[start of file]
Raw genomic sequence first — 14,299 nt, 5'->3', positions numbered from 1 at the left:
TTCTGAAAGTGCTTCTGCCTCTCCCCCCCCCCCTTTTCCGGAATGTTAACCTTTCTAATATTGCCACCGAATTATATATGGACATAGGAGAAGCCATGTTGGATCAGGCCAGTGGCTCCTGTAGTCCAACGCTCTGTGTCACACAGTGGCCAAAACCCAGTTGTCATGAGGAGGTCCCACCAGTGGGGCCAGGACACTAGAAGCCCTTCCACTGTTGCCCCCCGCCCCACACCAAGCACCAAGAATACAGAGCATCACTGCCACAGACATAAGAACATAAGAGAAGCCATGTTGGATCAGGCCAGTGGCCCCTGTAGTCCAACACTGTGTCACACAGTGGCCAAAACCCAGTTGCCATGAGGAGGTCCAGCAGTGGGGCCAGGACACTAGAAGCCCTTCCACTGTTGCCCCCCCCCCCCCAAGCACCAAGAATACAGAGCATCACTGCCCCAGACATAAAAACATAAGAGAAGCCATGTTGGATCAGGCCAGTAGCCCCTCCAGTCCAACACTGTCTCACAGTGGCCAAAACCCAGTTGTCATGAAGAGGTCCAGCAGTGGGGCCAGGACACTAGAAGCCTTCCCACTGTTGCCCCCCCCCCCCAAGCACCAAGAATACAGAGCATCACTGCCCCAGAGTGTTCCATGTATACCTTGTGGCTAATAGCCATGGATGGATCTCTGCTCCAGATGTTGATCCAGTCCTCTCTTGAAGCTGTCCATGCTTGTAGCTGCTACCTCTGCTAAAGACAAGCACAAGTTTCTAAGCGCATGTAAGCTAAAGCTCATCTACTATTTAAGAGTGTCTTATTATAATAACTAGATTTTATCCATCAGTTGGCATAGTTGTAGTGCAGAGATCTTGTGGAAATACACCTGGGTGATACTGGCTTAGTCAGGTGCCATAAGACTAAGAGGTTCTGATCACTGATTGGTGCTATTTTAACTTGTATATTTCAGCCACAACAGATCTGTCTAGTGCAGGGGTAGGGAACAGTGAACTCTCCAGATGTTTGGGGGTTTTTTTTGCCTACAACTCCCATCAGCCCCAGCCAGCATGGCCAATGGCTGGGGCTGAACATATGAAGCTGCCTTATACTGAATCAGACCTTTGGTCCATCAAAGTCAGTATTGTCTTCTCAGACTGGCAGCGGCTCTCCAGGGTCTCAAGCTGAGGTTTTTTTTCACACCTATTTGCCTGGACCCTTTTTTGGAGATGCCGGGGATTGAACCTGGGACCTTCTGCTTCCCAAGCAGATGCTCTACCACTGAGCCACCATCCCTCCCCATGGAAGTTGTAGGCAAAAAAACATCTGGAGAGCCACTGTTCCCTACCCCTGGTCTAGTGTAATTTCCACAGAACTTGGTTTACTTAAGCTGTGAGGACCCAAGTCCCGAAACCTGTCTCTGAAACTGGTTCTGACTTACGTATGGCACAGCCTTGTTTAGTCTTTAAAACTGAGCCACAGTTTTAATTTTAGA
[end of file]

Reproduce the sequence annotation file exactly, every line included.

Raw genomic sequence first — 14,299 nt, 5'->3', positions numbered from 1 at the left:
TTCTGAAAGTGCTTCTGCCTCTCCCCCCCCCCCTTTTCCGGAATGTTAACCTTTCTAATATTGCCACCGAATTATATATGGACATAGGAGAAGCCATGTTGGATCAGGCCAGTGGCTCCTGTAGTCCAACGCTCTGTGTCACACAGTGGCCAAAACCCAGTTGTCATGAGGAGGTCCCACCAGTGGGGCCAGGACACTAGAAGCCCTTCCACTGTTGCCCCCCGCCCCACACCAAGCACCAAGAATACAGAGCATCACTGCCACAGACATAAGAACATAAGAGAAGCCATGTTGGATCAGGCCAGTGGCCCCTGTAGTCCAACACTGTGTCACACAGTGGCCAAAACCCAGTTGCCATGAGGAGGTCCAGCAGTGGGGCCAGGACACTAGAAGCCCTTCCACTGTTGCCCCCCCCCCCCCAAGCACCAAGAATACAGAGCATCACTGCCCCAGACATAAAAACATAAGAGAAGCCATGTTGGATCAGGCCAGTAGCCCCTCCAGTCCAACACTGTCTCACAGTGGCCAAAACCCAGTTGTCATGAAGAGGTCCAGCAGTGGGGCCAGGACACTAGAAGCCTTCCCACTGTTGCCCCCCCCCCCCAAGCACCAAGAATACAGAGCATCACTGCCCCAGAGTGTTCCATGTATACCTTGTGGCTAATAGCCATGGATGGATCTCTGCTCCAGATGTTGATCCAGTCCTCTCTTGAAGCTGTCCATGCTTGTAGCTGCTACCTCTGCTAAAGACAAGCACAAGTTTCTAAGCGCATGTAAGCTAAAGCTCATCTACTATTTAAGAGTGTCTTATTATAATAACTAGATTTTATCCATCAGTTGGCATAGTTGTAGTGCAGAGATCTTGTGGAAATACACCTGGGTGATACTGGCTTAGTCAGGTGCCATAAGACTAAGAGGTTCTGATCACTGATTGGTGCTATTTTAACTTGTATATTTCAGCCACAACAGATCTGTCTAGTGCAGGGGTAGGGAACAGTGAACTCTCCAGATGTTTGGGGGTTTTTTTTGCCTACAACTCCCATCAGCCCCAGCCAGCATGGCCAATGGCTGGGGCTGAACATATGAAGCTGCCTTATACTGAATCAGACCTTTGGTCCATCAAAGTCAGTATTGTCTTCTCAGACTGGCAGCGGCTCTCCAGGGTCTCAAGCTGAGGTTTTTTTTCACACCTATTTGCCTGGACCCTTTTTTGGAGATGCCGGGGATTGAACCTGGGACCTTCTGCTTCCCAAGCAGATGCTCTACCACTGAGCCACCATCCCTCCCCATGGAAGTTGTAGGCAAAAAAACATCTGGAGAGCCACTGTTCCCTACCCCTGGTCTAGTGTAATTTCCACAGAACTTGGTTTACTTAAGCTGTGAGGACCCAAGTCCCGAAACCTGTCTCTGAAACTGGTTCTGACTTACGTATGGCACAGCCTTGTTTAGTCTTTAAAACTGAGCCACAGTTTTAATTTTAGA